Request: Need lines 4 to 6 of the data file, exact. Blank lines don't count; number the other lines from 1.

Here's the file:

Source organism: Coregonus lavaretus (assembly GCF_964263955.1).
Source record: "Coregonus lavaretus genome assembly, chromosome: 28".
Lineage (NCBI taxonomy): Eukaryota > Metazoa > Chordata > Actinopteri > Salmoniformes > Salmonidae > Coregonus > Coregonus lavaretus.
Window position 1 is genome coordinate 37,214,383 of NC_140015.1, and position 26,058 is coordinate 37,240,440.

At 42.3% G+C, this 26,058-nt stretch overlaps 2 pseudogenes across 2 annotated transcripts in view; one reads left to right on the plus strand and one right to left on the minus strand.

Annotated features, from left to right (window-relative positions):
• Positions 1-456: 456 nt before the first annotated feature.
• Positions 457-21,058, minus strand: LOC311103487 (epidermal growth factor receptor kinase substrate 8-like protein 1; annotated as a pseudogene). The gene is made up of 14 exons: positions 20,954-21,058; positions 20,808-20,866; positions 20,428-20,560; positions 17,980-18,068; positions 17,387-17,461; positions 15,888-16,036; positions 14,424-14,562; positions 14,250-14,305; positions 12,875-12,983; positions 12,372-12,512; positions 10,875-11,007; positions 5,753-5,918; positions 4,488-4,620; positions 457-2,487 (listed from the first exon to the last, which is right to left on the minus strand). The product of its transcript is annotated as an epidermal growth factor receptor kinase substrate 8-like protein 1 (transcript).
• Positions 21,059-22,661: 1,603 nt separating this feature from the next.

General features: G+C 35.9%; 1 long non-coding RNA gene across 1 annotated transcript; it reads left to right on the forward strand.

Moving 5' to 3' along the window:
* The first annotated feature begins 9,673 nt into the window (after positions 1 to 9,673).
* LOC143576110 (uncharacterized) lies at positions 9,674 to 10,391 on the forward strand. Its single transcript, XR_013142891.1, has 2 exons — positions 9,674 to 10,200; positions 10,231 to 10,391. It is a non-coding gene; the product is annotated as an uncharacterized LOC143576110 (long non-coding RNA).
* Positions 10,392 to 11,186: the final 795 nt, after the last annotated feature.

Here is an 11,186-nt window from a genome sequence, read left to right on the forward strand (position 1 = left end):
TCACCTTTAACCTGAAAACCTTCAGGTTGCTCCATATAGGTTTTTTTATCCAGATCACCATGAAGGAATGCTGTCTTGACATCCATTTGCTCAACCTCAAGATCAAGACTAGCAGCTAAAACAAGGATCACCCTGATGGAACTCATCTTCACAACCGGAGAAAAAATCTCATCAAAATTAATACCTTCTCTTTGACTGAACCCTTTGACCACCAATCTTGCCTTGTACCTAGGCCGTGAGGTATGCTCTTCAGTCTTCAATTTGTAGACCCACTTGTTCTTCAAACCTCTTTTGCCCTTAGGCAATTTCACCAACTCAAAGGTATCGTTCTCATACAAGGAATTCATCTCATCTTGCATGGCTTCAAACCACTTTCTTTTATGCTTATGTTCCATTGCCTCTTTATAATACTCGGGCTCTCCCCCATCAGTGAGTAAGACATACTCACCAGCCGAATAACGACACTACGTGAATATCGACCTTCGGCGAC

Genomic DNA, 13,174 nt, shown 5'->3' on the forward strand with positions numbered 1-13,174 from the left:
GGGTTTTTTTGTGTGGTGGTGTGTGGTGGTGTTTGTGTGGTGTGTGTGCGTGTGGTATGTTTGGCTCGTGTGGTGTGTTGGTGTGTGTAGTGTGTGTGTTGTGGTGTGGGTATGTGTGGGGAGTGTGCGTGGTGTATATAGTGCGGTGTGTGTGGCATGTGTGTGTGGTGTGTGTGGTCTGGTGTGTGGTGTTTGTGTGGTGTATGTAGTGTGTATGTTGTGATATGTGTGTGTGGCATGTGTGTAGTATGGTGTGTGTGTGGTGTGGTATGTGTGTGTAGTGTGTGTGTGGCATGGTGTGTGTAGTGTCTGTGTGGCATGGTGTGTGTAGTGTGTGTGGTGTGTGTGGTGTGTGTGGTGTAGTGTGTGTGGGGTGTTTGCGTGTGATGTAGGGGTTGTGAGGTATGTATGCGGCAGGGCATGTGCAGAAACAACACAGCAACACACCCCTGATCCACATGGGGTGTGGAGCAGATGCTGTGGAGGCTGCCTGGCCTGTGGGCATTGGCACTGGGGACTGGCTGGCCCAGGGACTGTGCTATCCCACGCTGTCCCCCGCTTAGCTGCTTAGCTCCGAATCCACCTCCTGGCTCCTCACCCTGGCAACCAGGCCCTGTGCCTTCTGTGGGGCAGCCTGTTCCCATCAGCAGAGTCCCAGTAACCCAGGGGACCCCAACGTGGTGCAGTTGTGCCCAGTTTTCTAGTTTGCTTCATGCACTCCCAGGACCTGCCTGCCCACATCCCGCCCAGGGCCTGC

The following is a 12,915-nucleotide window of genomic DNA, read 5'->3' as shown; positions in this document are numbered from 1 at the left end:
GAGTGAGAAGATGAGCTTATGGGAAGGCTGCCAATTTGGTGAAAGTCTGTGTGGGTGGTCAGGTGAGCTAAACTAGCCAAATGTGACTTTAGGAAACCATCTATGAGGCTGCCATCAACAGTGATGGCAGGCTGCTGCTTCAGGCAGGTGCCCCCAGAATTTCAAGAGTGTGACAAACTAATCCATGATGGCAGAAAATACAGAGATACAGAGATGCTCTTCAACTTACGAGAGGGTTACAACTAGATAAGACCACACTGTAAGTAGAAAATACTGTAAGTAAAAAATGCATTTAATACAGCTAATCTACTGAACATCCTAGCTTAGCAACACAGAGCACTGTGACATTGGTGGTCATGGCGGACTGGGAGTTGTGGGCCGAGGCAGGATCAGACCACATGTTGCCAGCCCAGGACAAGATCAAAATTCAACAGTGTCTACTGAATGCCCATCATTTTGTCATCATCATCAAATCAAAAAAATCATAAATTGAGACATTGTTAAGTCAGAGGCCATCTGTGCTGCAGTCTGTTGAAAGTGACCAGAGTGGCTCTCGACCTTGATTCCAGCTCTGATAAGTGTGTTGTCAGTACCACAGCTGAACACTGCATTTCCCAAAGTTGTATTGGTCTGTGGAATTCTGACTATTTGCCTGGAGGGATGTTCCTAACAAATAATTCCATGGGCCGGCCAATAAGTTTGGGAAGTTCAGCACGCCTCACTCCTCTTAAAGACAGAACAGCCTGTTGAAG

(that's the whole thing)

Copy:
Window position 1 is genome coordinate 37,214,383 of NC_140015.1, and position 26,058 is coordinate 37,240,440.

At 42.3% G+C, this 26,058-nt stretch overlaps 2 pseudogenes across 2 annotated transcripts in view; one reads left to right on the plus strand and one right to left on the minus strand.

Annotated features, from left to right (window-relative positions):